Clearing the Clutter
My dad started writing a book when I was four. When I was 14, he published it. When I was 24, I finally read it.
Why the delay? When we edited papers together, he preached that every word has to be working. Any words that aren’t contributing to your meaning are detracting from it. As an already-slow reader, I feared that having to read every single word of his 507-page book would be overwhelming. I couldn’t tune out, like I did when reading, say, Heart of Darkness.
Now, as a much wiser adult, I can appreciate that words are much easier to digest when we read only the necessary ones. It’s the same concept as decluttering your kitchen or donating those unworn shirts to Goodwill. When you remove the unnecessary, the rest really shines.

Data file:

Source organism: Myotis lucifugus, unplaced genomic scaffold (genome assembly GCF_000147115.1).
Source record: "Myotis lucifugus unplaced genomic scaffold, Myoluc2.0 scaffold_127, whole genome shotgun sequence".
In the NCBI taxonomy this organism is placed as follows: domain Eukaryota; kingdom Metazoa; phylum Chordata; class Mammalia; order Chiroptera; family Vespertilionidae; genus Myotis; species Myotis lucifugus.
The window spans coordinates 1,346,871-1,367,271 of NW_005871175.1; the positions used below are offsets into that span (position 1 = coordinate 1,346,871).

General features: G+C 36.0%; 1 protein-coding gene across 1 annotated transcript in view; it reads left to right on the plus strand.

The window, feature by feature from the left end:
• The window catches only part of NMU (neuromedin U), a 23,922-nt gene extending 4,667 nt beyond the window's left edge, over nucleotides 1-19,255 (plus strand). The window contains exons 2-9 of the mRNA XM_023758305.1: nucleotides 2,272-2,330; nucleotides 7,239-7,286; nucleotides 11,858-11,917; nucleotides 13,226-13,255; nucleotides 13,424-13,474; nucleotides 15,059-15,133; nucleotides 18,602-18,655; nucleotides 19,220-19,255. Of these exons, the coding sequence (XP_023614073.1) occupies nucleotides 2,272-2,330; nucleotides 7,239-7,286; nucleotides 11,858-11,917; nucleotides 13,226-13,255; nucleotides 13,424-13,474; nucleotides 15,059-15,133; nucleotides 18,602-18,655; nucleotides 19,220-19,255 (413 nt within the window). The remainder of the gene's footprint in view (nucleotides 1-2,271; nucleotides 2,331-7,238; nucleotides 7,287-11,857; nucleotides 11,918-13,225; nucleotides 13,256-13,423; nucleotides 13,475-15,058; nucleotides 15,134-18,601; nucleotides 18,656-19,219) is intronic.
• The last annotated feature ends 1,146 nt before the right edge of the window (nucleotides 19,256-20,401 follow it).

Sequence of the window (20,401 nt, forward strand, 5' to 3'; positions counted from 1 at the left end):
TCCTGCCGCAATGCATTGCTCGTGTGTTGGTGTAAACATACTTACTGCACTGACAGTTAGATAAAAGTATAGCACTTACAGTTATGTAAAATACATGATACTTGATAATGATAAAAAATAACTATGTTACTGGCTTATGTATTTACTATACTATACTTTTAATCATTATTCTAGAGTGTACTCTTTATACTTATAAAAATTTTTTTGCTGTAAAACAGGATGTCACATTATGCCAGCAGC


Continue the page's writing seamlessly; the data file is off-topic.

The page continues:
At Kinder Ink, we seek to send you only words that will add to your world, and with thank you notes, we have only a couple sentences to convey a lot of sentiment. Below we share Father Kinder’s patented list of 10 phrases that never add meaning to your writing. Initially, removing these can feel uncomfortable, but the remaining words will be much stronger without them:
Warning: this list can be applied to all other writing (emails, blogs, stories, briefs etc.)
in an effort to
in order to/for
in the process of
the notion of
all in all
one and the same
feel free to
the fact that
for all intents and purposes